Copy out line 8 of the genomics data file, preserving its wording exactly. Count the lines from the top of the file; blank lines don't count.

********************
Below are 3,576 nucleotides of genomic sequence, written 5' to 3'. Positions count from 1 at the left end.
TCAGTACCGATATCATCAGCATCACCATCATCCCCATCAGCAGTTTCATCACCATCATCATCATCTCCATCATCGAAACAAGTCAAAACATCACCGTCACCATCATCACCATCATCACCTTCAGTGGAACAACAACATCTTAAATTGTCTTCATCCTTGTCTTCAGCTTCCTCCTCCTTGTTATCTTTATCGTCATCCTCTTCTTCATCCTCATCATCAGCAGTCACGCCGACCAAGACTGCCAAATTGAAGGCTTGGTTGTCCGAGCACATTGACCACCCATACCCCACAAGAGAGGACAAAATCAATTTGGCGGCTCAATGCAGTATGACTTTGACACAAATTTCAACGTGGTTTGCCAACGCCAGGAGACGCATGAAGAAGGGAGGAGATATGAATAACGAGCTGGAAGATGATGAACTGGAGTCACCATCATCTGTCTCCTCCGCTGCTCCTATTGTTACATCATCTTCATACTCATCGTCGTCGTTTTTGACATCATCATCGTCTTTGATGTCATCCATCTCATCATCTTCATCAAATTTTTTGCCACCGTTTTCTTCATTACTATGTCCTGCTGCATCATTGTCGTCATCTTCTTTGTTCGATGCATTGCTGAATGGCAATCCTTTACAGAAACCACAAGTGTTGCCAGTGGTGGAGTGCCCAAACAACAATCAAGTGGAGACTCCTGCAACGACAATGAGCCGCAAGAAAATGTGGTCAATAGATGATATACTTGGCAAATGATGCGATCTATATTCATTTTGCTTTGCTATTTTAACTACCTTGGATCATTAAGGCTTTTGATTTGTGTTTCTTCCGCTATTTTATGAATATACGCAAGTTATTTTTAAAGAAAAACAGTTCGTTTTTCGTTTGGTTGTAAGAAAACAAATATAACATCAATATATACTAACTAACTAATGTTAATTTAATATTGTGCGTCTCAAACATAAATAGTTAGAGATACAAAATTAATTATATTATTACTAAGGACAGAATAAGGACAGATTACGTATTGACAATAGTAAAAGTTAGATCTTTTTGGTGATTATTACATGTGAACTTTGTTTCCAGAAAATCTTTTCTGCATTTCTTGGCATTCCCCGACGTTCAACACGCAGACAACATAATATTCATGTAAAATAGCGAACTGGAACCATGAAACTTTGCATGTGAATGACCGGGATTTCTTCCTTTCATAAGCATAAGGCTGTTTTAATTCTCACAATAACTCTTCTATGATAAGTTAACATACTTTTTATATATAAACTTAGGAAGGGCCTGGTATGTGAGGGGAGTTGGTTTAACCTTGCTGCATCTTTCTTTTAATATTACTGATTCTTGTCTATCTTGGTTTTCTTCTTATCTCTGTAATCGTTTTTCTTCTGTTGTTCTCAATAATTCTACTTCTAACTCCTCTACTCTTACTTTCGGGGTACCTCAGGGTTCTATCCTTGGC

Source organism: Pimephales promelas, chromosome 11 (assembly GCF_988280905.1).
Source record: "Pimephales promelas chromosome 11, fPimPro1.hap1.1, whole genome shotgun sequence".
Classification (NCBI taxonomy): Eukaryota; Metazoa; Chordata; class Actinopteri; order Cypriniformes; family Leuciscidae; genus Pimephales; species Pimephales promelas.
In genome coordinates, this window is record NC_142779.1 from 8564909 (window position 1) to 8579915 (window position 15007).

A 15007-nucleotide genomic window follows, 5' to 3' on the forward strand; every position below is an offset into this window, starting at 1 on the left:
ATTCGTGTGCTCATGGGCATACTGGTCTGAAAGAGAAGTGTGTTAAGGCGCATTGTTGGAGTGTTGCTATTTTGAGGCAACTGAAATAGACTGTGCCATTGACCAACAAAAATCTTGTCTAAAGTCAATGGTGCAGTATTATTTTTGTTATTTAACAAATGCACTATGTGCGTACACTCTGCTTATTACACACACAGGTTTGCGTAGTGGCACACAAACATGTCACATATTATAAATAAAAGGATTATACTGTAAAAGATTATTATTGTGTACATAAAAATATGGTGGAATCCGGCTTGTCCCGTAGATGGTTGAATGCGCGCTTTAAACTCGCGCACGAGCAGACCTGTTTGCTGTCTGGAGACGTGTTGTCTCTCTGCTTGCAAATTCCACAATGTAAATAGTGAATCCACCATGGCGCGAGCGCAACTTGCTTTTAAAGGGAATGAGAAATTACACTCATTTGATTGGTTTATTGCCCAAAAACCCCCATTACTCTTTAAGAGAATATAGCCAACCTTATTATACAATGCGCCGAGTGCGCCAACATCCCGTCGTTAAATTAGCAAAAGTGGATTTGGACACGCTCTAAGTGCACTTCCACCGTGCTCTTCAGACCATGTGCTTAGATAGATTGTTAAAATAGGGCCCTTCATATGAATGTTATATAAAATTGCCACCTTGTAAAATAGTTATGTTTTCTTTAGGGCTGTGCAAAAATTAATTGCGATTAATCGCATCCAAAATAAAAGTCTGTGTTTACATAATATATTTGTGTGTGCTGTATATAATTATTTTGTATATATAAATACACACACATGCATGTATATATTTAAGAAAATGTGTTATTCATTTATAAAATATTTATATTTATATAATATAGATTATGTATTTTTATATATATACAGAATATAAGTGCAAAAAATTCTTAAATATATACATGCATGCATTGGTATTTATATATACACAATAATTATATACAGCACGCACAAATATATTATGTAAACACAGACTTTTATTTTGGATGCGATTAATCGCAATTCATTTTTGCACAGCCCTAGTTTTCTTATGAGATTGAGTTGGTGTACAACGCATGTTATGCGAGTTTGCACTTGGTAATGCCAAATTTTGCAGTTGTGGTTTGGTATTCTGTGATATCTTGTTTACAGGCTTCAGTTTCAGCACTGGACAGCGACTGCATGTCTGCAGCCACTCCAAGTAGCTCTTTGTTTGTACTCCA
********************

ATTCGTGTGCTCATGGGCATACTGGTCTGAAAGAGAAGTGTGTTAAGGCGCATTGTTGGAGTGTTGCTATTTTGAGGCAACTGAAATAGACTGTGCCATTGACCAACAAAAATCTTGTCTAAAGTCAATGGTGCAGTATTATTTTTGTTATTTAACAAATGCACTATGTGCGTACACTCTGCTTATTACACACACAGGTTTGCGTAGTGGCACACAAACATGTCACATATTATAAATAAAAGGATTATACTGTAAAAGATTATTATTGTGTACATAAAAATATGGTGGAATCCGGCTTGTCCCGTAGATGGTTGAATGCGCGCTTTAAACTCGCGCACGAGCAGACCTGTTTGCTGTCTGGAGACGTGTTGTCTCTCTGCTTGCAAATTCCACAATGTAAATAGTGAATCCACCATGGCGCGAGCGCAACTTGCTTTTAAAGGGAATGAGAAATTACACTCATTTGATTGGTTTATTGCCCAAAAACCCCCATTACTCTTTAAGAGAATATAGCCAACCTTATTATACAATGCGCCGAGTGCGCCAACATCCCGTCGTTAAATTAGCAAAAGTGGATTTGGACACGCTCTAAGTGCACTTCCACCGTGCTCTTCAGACCATGTGCTTAGATAGATTGTTAAAATAGGGCCCTTCATATGAATGTTATATAAAATTGCCACCTTGTAAAATAGTTATGTTTTCTTTAGGGCTGTGCAAAAATTAATTGCGATTAATCGCATCCAAAATAAAAGTCTGTGTTTACATAATATATTTGTGTGTGCTGTATATAATTATTTTGTATATATAAATACACACACATGCATGTATATATTTAAGAAAATGTGTTATTCATTTATAAAATATTTATATTTATATAATATAGATTATGTATTTTTATATATATACAGAATATAAGTGCAAAAAATTCTTAAATATATACATGCATGCATTGGTATTTATATATACACAATAATTATATACAGCACGCACAAATATATTATGTAAACACAGACTTTTATTTTGGATGCGATTAATCGCAATTCATTTTTGCACAGCCCTAGTTTTCTTATGAGATTGAGTTGGTGTACAACGCATGTTATGCGAGTTTGCACTTGGTAATGCCAAATTTTGCAGTTGTGGTTTGGTATTCTGTGATATCTTGTTTACAGGCTTCAGTTTCAGCACTGGACAGCGACTGCATGTCTGCAGCCACTCCAAGTAGCTCTTTGTTTGTACTCCA